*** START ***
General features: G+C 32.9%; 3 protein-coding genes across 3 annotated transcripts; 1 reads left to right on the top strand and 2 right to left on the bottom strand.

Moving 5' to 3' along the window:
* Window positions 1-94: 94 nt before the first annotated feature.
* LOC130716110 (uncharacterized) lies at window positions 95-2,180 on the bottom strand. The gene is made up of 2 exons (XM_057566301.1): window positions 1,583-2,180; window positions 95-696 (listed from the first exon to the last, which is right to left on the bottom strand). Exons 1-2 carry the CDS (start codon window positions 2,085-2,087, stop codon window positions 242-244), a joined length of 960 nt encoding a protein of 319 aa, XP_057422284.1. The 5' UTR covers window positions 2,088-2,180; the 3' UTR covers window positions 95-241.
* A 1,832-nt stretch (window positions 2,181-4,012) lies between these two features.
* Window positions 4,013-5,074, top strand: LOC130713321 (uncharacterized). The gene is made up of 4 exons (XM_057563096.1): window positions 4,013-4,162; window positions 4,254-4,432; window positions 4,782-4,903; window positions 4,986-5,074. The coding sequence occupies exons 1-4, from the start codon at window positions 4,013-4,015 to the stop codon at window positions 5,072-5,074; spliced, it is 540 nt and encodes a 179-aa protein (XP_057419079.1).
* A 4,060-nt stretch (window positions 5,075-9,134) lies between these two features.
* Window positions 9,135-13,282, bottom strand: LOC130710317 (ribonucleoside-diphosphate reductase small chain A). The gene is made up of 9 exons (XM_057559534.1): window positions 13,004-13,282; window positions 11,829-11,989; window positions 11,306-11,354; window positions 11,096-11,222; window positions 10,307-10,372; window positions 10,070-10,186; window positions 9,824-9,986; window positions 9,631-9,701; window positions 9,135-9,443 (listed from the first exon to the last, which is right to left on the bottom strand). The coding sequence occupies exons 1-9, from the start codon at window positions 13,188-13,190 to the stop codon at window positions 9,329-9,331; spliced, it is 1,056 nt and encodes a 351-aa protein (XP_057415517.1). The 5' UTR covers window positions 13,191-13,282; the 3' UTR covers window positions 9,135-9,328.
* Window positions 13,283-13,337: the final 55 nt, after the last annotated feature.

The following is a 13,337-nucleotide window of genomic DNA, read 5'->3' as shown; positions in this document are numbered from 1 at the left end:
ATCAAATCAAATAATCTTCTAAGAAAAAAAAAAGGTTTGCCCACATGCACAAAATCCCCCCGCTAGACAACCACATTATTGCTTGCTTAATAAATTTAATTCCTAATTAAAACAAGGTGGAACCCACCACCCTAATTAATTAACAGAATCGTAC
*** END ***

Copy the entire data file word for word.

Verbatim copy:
General features: G+C 32.9%; 3 protein-coding genes across 3 annotated transcripts; 1 reads left to right on the top strand and 2 right to left on the bottom strand.

Moving 5' to 3' along the window:
* Window positions 1-94: 94 nt before the first annotated feature.
* LOC130716110 (uncharacterized) lies at window positions 95-2,180 on the bottom strand. The gene is made up of 2 exons (XM_057566301.1): window positions 1,583-2,180; window positions 95-696 (listed from the first exon to the last, which is right to left on the bottom strand). Exons 1-2 carry the CDS (start codon window positions 2,085-2,087, stop codon window positions 242-244), a joined length of 960 nt encoding a protein of 319 aa, XP_057422284.1. The 5' UTR covers window positions 2,088-2,180; the 3' UTR covers window positions 95-241.
* A 1,832-nt stretch (window positions 2,181-4,012) lies between these two features.
* Window positions 4,013-5,074, top strand: LOC130713321 (uncharacterized). The gene is made up of 4 exons (XM_057563096.1): window positions 4,013-4,162; window positions 4,254-4,432; window positions 4,782-4,903; window positions 4,986-5,074. The coding sequence occupies exons 1-4, from the start codon at window positions 4,013-4,015 to the stop codon at window positions 5,072-5,074; spliced, it is 540 nt and encodes a 179-aa protein (XP_057419079.1).
* A 4,060-nt stretch (window positions 5,075-9,134) lies between these two features.
* Window positions 9,135-13,282, bottom strand: LOC130710317 (ribonucleoside-diphosphate reductase small chain A). The gene is made up of 9 exons (XM_057559534.1): window positions 13,004-13,282; window positions 11,829-11,989; window positions 11,306-11,354; window positions 11,096-11,222; window positions 10,307-10,372; window positions 10,070-10,186; window positions 9,824-9,986; window positions 9,631-9,701; window positions 9,135-9,443 (listed from the first exon to the last, which is right to left on the bottom strand). The coding sequence occupies exons 1-9, from the start codon at window positions 13,188-13,190 to the stop codon at window positions 9,329-9,331; spliced, it is 1,056 nt and encodes a 351-aa protein (XP_057415517.1). The 5' UTR covers window positions 13,191-13,282; the 3' UTR covers window positions 9,135-9,328.
* Window positions 13,283-13,337: the final 55 nt, after the last annotated feature.

The following is a 13,337-nucleotide window of genomic DNA, read 5'->3' as shown; positions in this document are numbered from 1 at the left end:
ATCAAATCAAATAATCTTCTAAGAAAAAAAAAAGGTTTGCCCACATGCACAAAATCCCCCCGCTAGACAACCACATTATTGCTTGCTTAATAAATTTAATTCCTAATTAAAACAAGGTGGAACCCACCACCCTAATTAATTAACAGAATCGTAC